I'll admit - I have a bit of a problem with modern blues. For me, blues, real blues ended in the 1940's with the likes of Robert Johnson and Hudie William "Leadbelly" Ledbetter. When you're a black man in the deep south, you best believe you're gonna have the blues. Nowadays, what the fuck are you bitching for?
Boxcar Satan never purported to be authentic delta blues. They play blues with a toothy (alright, maybe missing the front few) grin and a joie-de-vive that keeps me from complaining too much. Despite the fact that singer Sanford Allen really wants to be Tom Waits. Don't get me wrong, loving Tom Waits is never a bad thing but trying to sound like him is usually a lost cause. Ask Scarlett Johannson.
So, in Boxcar Satan we have a trio of individuals that can, at times pull off a washtub blues act that, with a heavy bass rhythm ala Morphine, with sporadic guitar and a Bob Log III-style tongue-in-cheek isn't so bad on another listen. In Ghostwriter, we have an individual with more of a punk sensibility to the proceedings.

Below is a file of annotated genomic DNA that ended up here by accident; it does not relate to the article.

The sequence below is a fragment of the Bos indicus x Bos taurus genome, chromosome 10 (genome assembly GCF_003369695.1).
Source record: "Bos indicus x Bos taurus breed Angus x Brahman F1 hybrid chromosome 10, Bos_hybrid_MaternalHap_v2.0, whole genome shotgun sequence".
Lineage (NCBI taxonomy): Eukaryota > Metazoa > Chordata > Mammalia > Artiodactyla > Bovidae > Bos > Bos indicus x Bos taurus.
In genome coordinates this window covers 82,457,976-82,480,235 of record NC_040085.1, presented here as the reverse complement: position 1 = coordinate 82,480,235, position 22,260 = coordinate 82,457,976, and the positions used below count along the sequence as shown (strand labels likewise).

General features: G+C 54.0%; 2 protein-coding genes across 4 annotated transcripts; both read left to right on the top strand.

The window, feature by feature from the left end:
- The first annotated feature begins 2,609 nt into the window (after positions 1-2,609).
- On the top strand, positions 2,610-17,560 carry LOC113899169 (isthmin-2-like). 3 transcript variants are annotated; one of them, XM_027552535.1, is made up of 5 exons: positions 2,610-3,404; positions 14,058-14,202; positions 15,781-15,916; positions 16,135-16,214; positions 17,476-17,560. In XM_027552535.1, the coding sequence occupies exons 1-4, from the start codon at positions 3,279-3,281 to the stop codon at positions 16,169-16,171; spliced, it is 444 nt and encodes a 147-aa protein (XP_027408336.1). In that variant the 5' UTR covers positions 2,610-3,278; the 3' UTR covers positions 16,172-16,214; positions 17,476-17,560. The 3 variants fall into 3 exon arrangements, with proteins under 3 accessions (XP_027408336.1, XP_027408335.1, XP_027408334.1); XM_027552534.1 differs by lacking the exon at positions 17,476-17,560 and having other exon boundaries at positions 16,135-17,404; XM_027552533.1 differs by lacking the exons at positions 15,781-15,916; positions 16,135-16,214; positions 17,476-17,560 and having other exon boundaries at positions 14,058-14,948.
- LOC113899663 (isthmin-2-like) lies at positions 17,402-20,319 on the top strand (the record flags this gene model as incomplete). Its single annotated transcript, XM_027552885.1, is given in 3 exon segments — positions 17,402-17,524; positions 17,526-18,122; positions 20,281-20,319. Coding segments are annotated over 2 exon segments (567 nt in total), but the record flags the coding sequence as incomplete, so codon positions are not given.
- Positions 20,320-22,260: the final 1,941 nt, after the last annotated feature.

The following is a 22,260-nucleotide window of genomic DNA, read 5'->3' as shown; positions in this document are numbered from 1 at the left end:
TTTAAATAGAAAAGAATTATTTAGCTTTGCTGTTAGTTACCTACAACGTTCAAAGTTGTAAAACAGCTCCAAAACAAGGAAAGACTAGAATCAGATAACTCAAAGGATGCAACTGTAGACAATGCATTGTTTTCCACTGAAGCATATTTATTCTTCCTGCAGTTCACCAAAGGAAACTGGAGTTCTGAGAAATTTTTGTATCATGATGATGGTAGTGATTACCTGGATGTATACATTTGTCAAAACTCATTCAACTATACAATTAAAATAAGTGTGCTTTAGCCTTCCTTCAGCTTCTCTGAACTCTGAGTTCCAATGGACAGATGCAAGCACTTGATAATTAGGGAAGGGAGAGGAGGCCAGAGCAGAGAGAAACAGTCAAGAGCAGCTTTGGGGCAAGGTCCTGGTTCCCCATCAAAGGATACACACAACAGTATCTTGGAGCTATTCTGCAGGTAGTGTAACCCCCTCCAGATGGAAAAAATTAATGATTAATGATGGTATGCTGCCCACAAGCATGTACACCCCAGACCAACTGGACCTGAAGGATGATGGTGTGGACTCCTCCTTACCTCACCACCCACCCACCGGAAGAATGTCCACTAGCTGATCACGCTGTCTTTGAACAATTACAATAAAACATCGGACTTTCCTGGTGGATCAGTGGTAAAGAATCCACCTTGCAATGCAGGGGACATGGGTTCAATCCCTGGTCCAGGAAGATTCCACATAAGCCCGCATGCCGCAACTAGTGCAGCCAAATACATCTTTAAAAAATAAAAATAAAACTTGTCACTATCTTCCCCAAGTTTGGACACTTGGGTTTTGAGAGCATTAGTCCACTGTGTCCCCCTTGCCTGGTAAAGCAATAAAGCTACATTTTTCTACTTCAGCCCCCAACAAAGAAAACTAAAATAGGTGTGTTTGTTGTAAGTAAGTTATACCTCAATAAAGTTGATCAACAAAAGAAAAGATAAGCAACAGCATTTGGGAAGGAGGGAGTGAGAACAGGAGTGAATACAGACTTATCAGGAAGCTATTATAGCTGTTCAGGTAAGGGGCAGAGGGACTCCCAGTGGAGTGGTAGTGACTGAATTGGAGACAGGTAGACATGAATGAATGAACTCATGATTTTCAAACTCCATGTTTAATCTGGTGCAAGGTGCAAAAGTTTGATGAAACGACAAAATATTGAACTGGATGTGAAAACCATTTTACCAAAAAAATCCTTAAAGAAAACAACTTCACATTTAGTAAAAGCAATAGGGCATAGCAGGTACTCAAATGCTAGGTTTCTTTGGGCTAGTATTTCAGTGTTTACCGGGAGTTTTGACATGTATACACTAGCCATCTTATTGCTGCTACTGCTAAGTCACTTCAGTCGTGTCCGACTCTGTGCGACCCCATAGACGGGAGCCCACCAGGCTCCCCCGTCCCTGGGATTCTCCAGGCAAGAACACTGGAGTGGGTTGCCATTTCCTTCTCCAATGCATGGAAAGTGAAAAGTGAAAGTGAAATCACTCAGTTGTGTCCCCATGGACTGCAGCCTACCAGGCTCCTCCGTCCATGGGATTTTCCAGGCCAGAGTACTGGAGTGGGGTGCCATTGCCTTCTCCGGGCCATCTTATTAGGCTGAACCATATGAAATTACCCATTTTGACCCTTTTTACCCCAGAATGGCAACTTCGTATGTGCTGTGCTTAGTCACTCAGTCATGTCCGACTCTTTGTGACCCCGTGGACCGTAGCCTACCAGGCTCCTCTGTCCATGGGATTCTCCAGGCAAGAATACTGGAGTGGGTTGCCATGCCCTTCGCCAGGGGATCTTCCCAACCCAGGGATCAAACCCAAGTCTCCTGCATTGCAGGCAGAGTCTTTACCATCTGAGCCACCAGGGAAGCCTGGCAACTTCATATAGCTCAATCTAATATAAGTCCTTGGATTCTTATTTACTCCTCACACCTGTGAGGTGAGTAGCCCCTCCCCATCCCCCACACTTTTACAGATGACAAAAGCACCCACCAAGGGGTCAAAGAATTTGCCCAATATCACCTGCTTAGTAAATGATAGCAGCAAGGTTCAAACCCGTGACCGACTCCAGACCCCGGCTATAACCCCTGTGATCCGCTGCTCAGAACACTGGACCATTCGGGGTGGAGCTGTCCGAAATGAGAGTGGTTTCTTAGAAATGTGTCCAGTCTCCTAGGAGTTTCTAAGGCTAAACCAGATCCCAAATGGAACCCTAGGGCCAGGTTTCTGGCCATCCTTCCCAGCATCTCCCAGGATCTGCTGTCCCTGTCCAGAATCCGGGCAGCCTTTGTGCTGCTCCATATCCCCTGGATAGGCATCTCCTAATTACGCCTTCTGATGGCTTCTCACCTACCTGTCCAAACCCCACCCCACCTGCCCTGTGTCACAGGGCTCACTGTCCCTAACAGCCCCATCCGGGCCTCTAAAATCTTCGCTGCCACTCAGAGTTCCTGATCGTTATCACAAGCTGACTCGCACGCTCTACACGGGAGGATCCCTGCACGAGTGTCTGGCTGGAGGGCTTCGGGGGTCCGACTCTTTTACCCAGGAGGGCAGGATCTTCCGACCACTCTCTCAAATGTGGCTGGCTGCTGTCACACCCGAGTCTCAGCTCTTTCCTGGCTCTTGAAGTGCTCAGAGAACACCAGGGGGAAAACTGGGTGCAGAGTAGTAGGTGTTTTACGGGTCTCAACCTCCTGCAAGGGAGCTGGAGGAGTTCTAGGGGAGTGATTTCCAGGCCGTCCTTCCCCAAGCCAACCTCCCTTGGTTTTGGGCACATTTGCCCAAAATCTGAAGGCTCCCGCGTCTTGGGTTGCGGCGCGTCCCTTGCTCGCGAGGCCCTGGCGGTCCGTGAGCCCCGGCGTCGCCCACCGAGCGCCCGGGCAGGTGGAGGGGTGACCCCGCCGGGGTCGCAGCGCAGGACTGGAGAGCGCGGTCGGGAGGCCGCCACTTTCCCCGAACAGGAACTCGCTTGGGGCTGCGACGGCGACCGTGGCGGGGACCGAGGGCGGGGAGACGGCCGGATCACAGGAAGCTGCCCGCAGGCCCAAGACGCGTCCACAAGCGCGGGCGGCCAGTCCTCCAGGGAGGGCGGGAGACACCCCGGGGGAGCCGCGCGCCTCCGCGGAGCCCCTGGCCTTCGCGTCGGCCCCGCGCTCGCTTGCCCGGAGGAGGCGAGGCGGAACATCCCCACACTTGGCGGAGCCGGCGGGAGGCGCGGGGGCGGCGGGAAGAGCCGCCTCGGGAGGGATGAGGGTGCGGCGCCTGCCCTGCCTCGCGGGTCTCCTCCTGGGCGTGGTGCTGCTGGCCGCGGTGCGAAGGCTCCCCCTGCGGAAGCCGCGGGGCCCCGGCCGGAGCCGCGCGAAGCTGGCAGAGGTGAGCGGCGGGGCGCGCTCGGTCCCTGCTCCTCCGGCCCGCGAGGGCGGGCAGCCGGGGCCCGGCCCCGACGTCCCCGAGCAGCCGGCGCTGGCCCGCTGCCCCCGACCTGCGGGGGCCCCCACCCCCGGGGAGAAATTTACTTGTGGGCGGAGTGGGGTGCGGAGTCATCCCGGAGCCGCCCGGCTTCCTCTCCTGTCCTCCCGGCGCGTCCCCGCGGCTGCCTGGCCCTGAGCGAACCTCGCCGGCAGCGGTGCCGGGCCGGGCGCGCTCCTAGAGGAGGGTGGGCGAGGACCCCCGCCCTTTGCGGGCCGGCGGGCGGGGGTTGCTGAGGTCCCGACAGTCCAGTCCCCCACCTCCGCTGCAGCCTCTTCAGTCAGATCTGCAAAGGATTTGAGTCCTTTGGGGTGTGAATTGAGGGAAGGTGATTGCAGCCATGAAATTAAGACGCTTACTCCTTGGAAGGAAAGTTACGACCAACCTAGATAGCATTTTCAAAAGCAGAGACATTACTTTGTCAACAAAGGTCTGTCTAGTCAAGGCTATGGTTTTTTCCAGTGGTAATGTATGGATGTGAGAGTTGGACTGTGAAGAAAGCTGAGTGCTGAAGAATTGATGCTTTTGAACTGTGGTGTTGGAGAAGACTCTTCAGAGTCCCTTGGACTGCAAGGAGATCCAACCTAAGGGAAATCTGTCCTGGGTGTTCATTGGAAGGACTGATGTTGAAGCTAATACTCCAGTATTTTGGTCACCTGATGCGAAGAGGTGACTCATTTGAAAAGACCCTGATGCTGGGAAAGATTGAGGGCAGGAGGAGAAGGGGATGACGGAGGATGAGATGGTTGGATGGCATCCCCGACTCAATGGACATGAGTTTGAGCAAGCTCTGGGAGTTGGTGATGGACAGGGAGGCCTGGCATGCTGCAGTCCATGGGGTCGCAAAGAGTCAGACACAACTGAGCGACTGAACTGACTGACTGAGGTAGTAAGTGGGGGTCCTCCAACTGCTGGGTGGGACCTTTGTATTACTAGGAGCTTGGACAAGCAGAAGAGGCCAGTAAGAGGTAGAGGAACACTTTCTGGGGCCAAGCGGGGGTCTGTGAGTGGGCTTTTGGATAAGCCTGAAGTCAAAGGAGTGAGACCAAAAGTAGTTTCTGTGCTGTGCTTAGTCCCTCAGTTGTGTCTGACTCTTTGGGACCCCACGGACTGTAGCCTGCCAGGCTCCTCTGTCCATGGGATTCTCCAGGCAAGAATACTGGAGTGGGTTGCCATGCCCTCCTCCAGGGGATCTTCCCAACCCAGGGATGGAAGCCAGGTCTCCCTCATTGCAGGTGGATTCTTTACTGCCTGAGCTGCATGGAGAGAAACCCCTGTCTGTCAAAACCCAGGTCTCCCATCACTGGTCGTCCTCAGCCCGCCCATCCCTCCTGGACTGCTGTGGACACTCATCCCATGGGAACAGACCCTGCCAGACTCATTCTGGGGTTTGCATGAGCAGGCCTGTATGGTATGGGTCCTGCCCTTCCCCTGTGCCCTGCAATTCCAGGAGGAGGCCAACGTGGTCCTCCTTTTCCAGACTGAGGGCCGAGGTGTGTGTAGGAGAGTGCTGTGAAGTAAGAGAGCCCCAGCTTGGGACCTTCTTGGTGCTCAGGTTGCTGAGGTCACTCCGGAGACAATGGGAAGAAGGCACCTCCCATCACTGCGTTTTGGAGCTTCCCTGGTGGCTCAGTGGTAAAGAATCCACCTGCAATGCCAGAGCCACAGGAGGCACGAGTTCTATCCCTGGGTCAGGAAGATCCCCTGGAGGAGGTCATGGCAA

Together we have Hobo Nouveau, a horrible title for a better-than-average album.
Thirteen tracks in all in the pseudo-gothic vein some originals, some covers (including a decent version of Bob Dylan's "Serve Somebody").
I don't have to tell you people that this style of music rarely works at best, it sounds like a passable knockoff of others gone before. Tolerable, but a knockoff, nonetheless. As is the mantra for most album reviews these days - there's nothing new here. I say this not as an elitist but as one who cares. One who searches, one who pines for fresh exciting sounds for his ear-holes, but rarely finds them. Hobo Nouveau isn't that sound, but it's enough to make me want to take a break before beginning the search anew.